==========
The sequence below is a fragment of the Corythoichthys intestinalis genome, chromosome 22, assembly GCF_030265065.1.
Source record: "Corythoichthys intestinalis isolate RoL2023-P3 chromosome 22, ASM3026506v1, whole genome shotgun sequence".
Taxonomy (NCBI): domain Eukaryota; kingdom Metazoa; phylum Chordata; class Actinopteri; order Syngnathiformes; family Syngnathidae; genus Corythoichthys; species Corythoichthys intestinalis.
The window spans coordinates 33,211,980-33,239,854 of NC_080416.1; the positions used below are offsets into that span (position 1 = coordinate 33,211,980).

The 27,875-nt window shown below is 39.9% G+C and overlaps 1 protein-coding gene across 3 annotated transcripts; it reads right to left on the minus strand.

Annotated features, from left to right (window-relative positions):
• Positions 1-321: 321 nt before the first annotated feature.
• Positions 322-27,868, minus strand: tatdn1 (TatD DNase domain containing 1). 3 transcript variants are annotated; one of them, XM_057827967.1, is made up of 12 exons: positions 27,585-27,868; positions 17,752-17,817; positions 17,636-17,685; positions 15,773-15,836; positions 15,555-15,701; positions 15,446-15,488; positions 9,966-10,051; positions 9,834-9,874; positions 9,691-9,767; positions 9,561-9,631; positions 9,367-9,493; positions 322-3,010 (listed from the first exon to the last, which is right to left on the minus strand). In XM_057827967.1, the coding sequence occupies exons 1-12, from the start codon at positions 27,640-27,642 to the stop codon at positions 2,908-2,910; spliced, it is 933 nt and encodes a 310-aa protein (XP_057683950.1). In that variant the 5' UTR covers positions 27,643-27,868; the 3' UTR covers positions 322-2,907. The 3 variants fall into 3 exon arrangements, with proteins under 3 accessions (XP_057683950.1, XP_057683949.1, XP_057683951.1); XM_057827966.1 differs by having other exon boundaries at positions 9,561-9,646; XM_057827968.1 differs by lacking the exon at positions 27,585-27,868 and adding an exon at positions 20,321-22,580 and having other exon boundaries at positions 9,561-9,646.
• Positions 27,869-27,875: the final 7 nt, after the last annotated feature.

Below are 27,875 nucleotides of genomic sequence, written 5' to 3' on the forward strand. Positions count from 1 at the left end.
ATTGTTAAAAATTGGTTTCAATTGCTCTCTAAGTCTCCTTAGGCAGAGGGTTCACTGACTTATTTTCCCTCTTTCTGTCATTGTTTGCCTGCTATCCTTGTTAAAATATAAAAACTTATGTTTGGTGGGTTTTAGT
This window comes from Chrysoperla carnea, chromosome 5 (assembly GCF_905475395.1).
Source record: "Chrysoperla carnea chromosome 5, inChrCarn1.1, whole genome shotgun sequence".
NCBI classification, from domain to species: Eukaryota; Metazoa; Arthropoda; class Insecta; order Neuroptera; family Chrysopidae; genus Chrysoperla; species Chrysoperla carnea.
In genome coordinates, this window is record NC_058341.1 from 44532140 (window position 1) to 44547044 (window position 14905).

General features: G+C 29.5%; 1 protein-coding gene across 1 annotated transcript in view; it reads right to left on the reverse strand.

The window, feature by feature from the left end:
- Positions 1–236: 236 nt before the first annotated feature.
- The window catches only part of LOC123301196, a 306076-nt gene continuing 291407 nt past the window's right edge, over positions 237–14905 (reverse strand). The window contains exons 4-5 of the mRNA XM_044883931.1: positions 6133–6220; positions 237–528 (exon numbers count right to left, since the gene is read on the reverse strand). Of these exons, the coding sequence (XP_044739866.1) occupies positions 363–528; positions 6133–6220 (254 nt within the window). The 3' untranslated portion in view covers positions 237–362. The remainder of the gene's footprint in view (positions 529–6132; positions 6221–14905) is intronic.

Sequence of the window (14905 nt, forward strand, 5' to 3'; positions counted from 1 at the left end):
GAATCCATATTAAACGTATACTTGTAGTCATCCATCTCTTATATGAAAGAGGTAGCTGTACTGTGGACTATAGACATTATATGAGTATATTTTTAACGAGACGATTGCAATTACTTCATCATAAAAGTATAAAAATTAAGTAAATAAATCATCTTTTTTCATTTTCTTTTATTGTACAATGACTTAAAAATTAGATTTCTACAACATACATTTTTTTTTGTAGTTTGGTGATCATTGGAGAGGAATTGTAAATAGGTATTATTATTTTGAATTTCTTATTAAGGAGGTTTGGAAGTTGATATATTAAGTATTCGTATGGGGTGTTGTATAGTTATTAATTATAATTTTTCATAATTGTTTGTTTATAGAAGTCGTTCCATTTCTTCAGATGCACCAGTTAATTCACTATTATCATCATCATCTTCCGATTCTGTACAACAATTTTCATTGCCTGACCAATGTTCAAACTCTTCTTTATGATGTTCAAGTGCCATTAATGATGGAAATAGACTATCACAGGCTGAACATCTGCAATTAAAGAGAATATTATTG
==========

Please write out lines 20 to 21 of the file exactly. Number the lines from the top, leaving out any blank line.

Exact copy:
Sequence of the window (14905 nt, forward strand, 5' to 3'; positions counted from 1 at the left end):
GAATCCATATTAAACGTATACTTGTAGTCATCCATCTCTTATATGAAAGAGGTAGCTGTACTGTGGACTATAGACATTATATGAGTATATTTTTAACGAGACGATTGCAATTACTTCATCATAAAAGTATAAAAATTAAGTAAATAAATCATCTTTTTTCATTTTCTTTTATTGTACAATGACTTAAAAATTAGATTTCTACAACATACATTTTTTTTTGTAGTTTGGTGATCATTGGAGAGGAATTGTAAATAGGTATTATTATTTTGAATTTCTTATTAAGGAGGTTTGGAAGTTGATATATTAAGTATTCGTATGGGGTGTTGTATAGTTATTAATTATAATTTTTCATAATTGTTTGTTTATAGAAGTCGTTCCATTTCTTCAGATGCACCAGTTAATTCACTATTATCATCATCATCTTCCGATTCTGTACAACAATTTTCATTGCCTGACCAATGTTCAAACTCTTCTTTATGATGTTCAAGTGCCATTAATGATGGAAATAGACTATCACAGGCTGAACATCTGCAATTAAAGAGAATATTATTG